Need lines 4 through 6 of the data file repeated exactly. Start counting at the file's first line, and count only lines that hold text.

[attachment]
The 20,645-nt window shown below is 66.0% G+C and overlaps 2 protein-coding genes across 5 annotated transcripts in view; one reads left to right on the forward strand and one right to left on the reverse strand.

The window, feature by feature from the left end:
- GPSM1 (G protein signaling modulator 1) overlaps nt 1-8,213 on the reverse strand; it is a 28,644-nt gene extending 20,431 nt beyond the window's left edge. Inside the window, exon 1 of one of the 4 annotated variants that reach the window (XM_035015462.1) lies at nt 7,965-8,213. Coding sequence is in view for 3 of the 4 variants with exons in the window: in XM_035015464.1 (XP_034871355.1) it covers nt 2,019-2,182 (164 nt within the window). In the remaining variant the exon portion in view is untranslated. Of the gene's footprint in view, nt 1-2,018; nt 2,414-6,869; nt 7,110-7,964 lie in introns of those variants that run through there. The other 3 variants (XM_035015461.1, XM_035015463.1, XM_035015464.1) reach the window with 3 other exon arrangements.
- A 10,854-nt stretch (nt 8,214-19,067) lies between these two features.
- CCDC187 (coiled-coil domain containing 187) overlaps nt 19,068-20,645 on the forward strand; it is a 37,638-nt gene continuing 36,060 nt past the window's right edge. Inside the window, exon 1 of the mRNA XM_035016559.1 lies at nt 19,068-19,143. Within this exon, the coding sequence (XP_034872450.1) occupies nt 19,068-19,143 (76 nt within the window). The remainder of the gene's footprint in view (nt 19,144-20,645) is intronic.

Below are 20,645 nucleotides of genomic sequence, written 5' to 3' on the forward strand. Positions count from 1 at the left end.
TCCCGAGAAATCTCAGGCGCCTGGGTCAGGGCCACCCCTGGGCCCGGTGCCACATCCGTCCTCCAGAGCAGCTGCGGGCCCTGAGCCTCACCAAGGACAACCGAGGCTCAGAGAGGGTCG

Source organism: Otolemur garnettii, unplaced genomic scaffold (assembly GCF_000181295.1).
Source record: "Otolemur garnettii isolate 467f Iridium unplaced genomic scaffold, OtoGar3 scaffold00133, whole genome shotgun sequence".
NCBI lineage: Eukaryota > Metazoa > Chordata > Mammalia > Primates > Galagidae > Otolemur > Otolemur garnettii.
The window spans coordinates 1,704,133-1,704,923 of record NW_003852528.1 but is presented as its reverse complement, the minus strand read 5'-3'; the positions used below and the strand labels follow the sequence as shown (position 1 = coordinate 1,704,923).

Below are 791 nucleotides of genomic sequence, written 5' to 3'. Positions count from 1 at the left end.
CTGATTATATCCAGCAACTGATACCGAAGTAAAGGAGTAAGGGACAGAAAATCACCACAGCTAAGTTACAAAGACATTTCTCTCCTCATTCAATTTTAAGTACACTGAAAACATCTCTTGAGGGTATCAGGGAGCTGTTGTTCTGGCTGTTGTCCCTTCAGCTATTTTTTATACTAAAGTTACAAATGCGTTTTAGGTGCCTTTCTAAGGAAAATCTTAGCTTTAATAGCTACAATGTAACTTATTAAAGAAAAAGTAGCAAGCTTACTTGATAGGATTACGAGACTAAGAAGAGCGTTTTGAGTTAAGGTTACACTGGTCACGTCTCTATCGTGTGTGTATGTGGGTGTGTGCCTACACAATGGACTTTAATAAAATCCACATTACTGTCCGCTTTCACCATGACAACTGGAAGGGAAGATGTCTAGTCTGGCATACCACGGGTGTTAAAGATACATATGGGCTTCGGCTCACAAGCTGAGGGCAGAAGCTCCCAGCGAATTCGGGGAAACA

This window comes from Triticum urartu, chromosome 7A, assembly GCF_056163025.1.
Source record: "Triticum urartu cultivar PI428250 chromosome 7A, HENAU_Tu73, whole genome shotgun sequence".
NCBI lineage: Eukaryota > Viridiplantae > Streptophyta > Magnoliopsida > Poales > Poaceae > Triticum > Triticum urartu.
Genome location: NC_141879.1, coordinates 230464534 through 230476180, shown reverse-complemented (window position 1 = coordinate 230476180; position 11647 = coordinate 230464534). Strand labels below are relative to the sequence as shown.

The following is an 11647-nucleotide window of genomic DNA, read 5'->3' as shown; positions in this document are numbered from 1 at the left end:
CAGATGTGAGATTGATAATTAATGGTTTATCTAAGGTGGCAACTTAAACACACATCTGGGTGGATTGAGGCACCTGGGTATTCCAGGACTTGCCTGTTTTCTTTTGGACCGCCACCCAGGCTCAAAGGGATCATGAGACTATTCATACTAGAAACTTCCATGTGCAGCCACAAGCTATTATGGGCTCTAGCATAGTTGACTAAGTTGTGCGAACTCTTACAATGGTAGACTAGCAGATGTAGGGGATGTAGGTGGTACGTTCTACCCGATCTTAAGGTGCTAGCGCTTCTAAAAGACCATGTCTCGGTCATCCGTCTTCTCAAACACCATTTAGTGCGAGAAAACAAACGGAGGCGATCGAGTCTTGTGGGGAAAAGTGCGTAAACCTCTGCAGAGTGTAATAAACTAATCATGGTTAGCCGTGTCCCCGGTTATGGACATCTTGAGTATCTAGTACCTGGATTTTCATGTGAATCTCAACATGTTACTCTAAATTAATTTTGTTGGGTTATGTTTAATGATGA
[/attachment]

- A 10,854-nt stretch (nt 8,214-19,067) lies between these two features.
- CCDC187 (coiled-coil domain containing 187) overlaps nt 19,068-20,645 on the forward strand; it is a 37,638-nt gene continuing 36,060 nt past the window's right edge. Inside the window, exon 1 of the mRNA XM_035016559.1 lies at nt 19,068-19,143. Within this exon, the coding sequence (XP_034872450.1) occupies nt 19,068-19,143 (76 nt within the window). The remainder of the gene's footprint in view (nt 19,144-20,645) is intronic.

Below are 20,645 nucleotides of genomic sequence, written 5' to 3' on the forward strand. Positions count from 1 at the left end.